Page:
If you own a family business and are considering transferring interests in your business to other family members through a succession plan, it’s important to gain a thorough understanding of the potential impact of recently proposed Treasury Regulations under Section 2704 of the Internal Revenue Service Code. These regulations, if enacted as proposed, would effectively end valuation discounts for transfers of interests in many family owned businesses; substantially increasing the transfer tax cost of lifetime transfers for estate inclusion and eliminating a significant estate planning technique for business owners.
Timeline for the Proposed Regulations
The Internal Revenue Service released the Section 2704 Proposed Regulations on August 2, 2016, and they were published in the Federal Register on August 4, 2016. The Proposed Regulations are not effective immediately. A public hearing is scheduled for December 1, 2016 and Final Regulations are expected sometime in 2017, perhaps as early as January. These long-awaited Regulations target what are considered abuses in valuation discounts for gifts or transfers of interests in family owned businesses.
What are Valuation Discounts?
Currently, if a business owner transfers a portion of his business to his children or to a trust for the benefit of his children, the tax value of such a gift may be reduced by certain discounts, such as for lack-of-marketability and lack-of-control, which may range from 30 to 40 percent. If the Final Regulations are similar to The Proposed Regulations, most or all available discounts for minority interests in family-controlled entities would be eliminated and business owners will be faced with significantly higher estate and gift tax costs when transferring interests in all family owned businesses, including operating businesses.
Key Provisions of the Proposed Regulations
Covered Entities Expanded:
Although Section 2704, when it was enacted, dealt only with corporations and partnerships, the Proposed Regulations open the door to include limited liability companies (regardless of whether they are disregarded as separate entities for federal tax purposes) and any other business entities, domestic or foreign. For a limited liability company or other entity that is not a corporation, partnership or limited partnership, control requires the holding of at least 50 percent of the capital or profits.
Three Year Look Back:
The Proposed Regulations attempt to eliminate deathbed transfers. Any lapse of a voting right or liquidation right by reason of a transfer within three years of the individual’s death is treated as a lapse occurring on the individual’s date of death and, as a result, is included in the individual’s gross estate under 2704(a). In other words, the three year rule creates a risk that the minority discount for lifetime transfers may be added into the individual’s gross estate if the individual dies within three years.
The Proposed Regulations create a new category of “Disregarded Restrictions” that must be ignored in establishing the value of interests in family controlled businesses for estate, gift and generation skipping transfer tax purposes. The following are the four restrictions under the Proposed Regulations:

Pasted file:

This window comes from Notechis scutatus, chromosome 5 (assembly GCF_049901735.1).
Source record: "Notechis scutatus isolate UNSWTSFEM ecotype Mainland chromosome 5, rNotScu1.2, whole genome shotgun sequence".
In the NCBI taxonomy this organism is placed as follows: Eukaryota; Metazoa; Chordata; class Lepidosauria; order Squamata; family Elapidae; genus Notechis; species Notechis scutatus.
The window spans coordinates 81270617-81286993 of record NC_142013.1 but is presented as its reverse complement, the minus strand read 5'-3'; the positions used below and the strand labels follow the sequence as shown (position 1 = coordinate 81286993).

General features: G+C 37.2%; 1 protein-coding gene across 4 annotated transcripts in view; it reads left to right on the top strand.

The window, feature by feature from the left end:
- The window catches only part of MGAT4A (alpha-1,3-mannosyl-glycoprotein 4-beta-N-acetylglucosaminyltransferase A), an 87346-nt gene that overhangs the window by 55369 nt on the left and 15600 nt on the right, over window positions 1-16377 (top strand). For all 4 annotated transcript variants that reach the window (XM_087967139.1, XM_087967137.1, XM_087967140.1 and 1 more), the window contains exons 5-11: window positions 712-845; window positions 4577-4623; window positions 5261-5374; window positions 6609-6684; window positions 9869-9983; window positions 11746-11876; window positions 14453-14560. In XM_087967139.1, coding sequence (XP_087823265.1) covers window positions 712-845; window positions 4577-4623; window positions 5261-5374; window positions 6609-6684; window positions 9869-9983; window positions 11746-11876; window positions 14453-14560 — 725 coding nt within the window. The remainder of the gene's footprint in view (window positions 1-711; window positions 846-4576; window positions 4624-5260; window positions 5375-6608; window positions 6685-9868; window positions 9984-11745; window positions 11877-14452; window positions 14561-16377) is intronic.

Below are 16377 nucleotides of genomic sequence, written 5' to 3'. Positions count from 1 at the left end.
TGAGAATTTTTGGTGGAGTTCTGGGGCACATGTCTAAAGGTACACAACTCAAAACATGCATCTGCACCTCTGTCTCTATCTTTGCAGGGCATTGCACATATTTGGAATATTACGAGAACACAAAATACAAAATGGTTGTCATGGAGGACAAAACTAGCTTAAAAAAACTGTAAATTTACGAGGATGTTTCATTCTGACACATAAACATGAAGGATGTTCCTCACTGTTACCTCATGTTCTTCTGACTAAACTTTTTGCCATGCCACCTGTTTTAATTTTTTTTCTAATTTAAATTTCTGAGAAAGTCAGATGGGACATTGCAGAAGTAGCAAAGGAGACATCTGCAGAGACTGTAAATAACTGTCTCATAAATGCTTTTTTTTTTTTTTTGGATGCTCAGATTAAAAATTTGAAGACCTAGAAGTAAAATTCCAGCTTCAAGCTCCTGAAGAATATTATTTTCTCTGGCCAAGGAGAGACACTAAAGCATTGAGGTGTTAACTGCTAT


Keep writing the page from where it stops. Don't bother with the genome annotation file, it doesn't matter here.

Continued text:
- A restriction on an owner’s ability to liquidate or redeem his interest;
- A restriction which limits the liquidation proceeds to an amount that is less than “minimum value” (essentially fair market value less debt);
- A restriction which defers payment of liquidation proceeds for more than six months; or
- A restriction which allows the payment of the liquidation proceeds in any manner other than in cash or other property.
A transfer of an interest that is subject to a disregarded restriction will be valued under generally accepted valuation principles as if the disregarded restriction does not exist in the governing documents, local law or otherwise. These rules are at the core of the changes in the Section 2704 Regulations that result in a disallowance of valuation adjustments for transfers of an interest in a family controlled business. In determining whether the family can remove “disregarded restrictions,” there is an exception. The interests of non-family members or unrelated parties are not considered unless under certain conditions
What Happens Next?
It is imperative that you, as a family business owner, consider the impact of these Proposed Regulations. The Proposed Regulations, once final, will drastically reduce the availability for business succession planning and the use of the valuation discounts especially for federal estate, gift and generation skipping transfer tax purposes. Therefore, the time to plan is now – before December 31, 2016 – to continue to take advantage of current valuation rules.
The scope of this article is to provide an overview of recent legal developments. Please consult with your business succession attorney at the Lynch Law Group to determine how the Proposed Regulations relate to your particular business interests.
For more information on the Proposed Treasury Regulations or other business succession planing matters, Lisa Goddy can be reached at email@example.com or (724)776-8000.